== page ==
Learn how to guard and defend against alien invaders! Visitors will have the opportunity to learn about invasive species in Michigan, what impact they have on the environment and what you can do to help! There will also be stickers and pencils too!  The kids will have make “Wanted” Posters. They can join the GRCC GUARDIAN GANG and learn how to guard the environment from these alien invaders!
A Blandford Nature Center representative, lead eco-steward Heather Bell and the West Michigan Cooperative Invasive Species Management Area Coordinator, Drew Rayner, will be on site to answer any questions. You can also learn about Blandford Nature Center  and all it has to offer the community!
This Blog post was contributed by Brooke Mellema, Blandford’s Land Stewardship Intern.
giving tuesday


Stewardship Challange

The Stewardship Network of the Great Lakes has created a challenge for us this October! Every year through the Garlic Mustard Challenge, thousands of people come together to dedicate tens of thousands of hours to invasive species management. The October Volunteer Challenge will bookend the spring Garlic Mustard Challenge, and will be a way of showing collective impact, showcasing the many facets of stewardship, and telling the stories of stewards working in public parks and on private properties. This challenge is about the volunteer hours towards removal of invasive species, not a specific species. The goal is a total of 1,000 hours of collective volunteer hours. 


Blandford Nature Center holds many opportunities for eco-stewardship volunteer hours throughout the year. This October we are holding two opportunities to remove invasive species and contribute to helping the biodiversity of Blandford’s beautiful 143 acres. These eco-stewardship days are free to everyone. Afraid you won’t be able to identify the invasive species? No worries! We start with a lesson on invasive non-native plants and tree identification. Then we head out into the forest to practice our identification skills with a fabulous guide to help you with identification. Finally, we’ll cut and treat those unwanted invaders improving habitat for native species. If you plan on coming please come prepared to work off the trail. Wear layers of warm clothes and sturdy shoes that will more than likely get dirty. These opportunities are open to the public so walks-ins are welcome. Application not required for group work days. Bring a friend! Together we can help contribute to the 1,000 hour goal for the Stewardship Network challenge! (dates and times: http://blandfordnaturecenter.org/community-programs-calendar/)
This Stewardship Blog Post was contributed by Brooke Mellema, Blandford Nature Center Land Stewardship Intern.

Sights and Sounds of the Meadow

Thanks to ongoing restoration work, visitors to Blandford Nature Center can enjoy the sights and sounds of a wet meadow community. “When you walk into a meadow it’s so full of life; it’s just teeming. It’s noisy with the buzz of the pollinators, the chirping of the crickets, the flutter of the birds and the butterflies. It’s really alive. It’s much more than a field that needs to be mowed. It’s full of life.” Peggy Bowers, Horticulturistaquatic  invasives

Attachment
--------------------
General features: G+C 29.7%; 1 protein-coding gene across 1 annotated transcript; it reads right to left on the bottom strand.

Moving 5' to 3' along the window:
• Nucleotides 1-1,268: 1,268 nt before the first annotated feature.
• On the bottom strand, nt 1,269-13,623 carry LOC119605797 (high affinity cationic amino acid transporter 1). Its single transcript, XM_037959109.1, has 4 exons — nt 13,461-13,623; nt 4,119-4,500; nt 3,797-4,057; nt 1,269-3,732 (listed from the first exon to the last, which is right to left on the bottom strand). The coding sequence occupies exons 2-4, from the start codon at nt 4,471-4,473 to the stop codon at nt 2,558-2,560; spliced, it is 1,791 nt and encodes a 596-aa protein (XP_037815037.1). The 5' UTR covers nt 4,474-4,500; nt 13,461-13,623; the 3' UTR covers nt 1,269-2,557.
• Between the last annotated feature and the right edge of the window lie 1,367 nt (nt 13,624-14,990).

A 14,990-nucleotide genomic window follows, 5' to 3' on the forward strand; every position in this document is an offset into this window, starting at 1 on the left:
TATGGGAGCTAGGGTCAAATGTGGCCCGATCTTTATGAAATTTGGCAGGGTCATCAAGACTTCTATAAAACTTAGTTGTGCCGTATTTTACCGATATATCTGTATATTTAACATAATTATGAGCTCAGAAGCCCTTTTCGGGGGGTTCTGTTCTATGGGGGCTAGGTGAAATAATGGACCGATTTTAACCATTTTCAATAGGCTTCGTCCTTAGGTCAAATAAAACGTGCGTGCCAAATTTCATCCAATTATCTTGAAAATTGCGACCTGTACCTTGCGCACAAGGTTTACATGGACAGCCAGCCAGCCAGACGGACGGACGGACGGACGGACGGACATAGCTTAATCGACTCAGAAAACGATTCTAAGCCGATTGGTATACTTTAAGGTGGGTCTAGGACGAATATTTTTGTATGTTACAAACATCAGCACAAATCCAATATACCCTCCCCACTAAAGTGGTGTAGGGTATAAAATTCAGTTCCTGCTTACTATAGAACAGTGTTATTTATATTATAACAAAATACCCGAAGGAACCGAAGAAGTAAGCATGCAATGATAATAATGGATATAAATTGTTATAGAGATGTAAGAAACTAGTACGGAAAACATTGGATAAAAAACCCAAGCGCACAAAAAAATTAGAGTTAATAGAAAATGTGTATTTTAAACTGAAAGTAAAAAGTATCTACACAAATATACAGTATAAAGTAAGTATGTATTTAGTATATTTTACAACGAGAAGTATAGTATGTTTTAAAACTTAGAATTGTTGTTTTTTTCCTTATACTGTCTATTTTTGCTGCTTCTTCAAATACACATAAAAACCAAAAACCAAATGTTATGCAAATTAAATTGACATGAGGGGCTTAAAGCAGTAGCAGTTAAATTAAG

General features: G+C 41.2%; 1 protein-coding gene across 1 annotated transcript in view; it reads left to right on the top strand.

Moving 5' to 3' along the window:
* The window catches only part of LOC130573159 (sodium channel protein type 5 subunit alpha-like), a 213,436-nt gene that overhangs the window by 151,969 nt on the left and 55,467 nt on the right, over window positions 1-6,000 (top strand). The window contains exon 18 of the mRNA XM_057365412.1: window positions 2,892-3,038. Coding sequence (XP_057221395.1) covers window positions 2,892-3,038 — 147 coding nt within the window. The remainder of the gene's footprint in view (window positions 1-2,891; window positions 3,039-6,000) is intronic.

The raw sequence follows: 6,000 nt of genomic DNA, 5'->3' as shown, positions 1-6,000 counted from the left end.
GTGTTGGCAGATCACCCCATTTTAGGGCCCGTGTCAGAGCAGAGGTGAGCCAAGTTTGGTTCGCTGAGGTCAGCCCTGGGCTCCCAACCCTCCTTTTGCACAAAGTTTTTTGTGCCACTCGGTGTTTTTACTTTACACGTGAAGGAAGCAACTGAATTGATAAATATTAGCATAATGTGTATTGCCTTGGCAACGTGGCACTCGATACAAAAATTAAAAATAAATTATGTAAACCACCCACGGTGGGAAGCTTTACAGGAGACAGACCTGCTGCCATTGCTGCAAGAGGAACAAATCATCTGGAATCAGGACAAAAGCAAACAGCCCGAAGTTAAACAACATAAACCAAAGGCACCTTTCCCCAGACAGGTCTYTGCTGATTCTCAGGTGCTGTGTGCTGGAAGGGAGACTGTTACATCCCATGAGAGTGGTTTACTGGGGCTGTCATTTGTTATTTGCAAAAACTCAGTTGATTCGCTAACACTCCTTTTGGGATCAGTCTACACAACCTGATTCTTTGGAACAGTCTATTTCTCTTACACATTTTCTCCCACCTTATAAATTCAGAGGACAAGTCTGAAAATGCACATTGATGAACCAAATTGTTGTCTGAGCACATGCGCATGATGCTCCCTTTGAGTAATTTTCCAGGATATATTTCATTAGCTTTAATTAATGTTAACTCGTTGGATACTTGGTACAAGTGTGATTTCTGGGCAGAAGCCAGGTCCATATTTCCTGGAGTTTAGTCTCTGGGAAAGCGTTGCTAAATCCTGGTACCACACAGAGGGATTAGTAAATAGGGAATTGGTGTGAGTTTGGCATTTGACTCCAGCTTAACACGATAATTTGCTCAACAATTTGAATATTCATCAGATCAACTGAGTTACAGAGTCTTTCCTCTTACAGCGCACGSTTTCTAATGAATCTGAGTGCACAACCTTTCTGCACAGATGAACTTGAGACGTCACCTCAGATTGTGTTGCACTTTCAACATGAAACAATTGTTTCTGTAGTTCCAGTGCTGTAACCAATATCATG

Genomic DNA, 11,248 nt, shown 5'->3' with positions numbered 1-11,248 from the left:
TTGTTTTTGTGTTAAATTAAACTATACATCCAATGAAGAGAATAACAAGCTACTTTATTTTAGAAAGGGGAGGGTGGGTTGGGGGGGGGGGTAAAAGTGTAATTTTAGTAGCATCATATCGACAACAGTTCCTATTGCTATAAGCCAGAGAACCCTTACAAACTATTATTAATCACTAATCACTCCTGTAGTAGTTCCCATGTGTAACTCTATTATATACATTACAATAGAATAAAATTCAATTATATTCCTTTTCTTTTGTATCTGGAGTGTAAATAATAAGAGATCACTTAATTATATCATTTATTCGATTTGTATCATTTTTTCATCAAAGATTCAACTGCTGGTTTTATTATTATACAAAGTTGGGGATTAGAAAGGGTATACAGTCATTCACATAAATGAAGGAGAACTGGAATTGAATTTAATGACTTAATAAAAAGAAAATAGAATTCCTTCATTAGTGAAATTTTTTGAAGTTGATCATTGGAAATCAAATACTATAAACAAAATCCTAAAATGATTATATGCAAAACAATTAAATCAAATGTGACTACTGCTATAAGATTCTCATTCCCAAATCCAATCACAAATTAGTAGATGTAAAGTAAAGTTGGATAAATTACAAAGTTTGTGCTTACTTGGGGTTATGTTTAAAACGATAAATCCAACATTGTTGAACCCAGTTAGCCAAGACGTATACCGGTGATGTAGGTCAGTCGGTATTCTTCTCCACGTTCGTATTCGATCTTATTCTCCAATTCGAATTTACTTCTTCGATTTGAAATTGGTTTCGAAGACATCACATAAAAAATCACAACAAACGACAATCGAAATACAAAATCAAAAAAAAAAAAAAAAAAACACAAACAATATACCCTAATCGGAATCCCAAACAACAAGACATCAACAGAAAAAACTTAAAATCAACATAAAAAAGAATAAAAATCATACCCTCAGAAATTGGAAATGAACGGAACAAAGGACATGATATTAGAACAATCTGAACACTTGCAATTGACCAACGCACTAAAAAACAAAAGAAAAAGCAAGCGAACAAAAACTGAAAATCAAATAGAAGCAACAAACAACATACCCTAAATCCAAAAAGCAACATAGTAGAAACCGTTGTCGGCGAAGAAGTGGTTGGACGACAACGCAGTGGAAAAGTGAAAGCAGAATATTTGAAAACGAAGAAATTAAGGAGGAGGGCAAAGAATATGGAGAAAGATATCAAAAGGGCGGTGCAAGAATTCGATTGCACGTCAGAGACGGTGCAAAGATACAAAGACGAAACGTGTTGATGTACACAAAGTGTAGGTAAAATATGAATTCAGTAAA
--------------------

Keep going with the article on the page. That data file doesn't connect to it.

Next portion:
The biodiversity of this area can increase. One day we hope it will represent a healthy wetland complex filled with native plants. What now has become a wet meadow once had an extensive drainage system put in place in order to create farmland. The 10 acres was a corn field for a long time. In recent years, through the Bert Hewett Memorial Fund and Fish and Wildlife Service’s  removal of the drain tiles, it has been turned back into valuable wetland habitat. Management and stewardship continue to help preserve this landscape as a valuable historic reference point, illustrating the native community which was once visible throughout the Grand Rapids region.

This summer volunteers, Niko Schroeder and Lauryn Taylor, are working to protect the plant community by cutting and treating invasive glossy buckthorn​ growing among the sedges in the wet meadow. If the glossy buckthorn is left untreated, it will put the life of the meadow frogs at risk.

One frog tleopard froghat lives in the meadow makes the sound of a low gutteral snore-like rattle, which has been compared to a small motor boat engine. These snores are accompanied by a number of different chuckles and croaks.  Summer volunteer, Jacob Phillips, from Green Mountain College, will be doing a herpetology survey to monitor the Northern Leopard frog as well as other amphibians and reptiles.  The surveys will provide valuable information that will add to our understanding of species conservation. The results of the surveys will assist Blandford’s land management efforts in making decisions that will maximize the chances of continued success for the native species. The data he finds will be added to the Michigan Herp atlas. http://www.miherpatlas.org/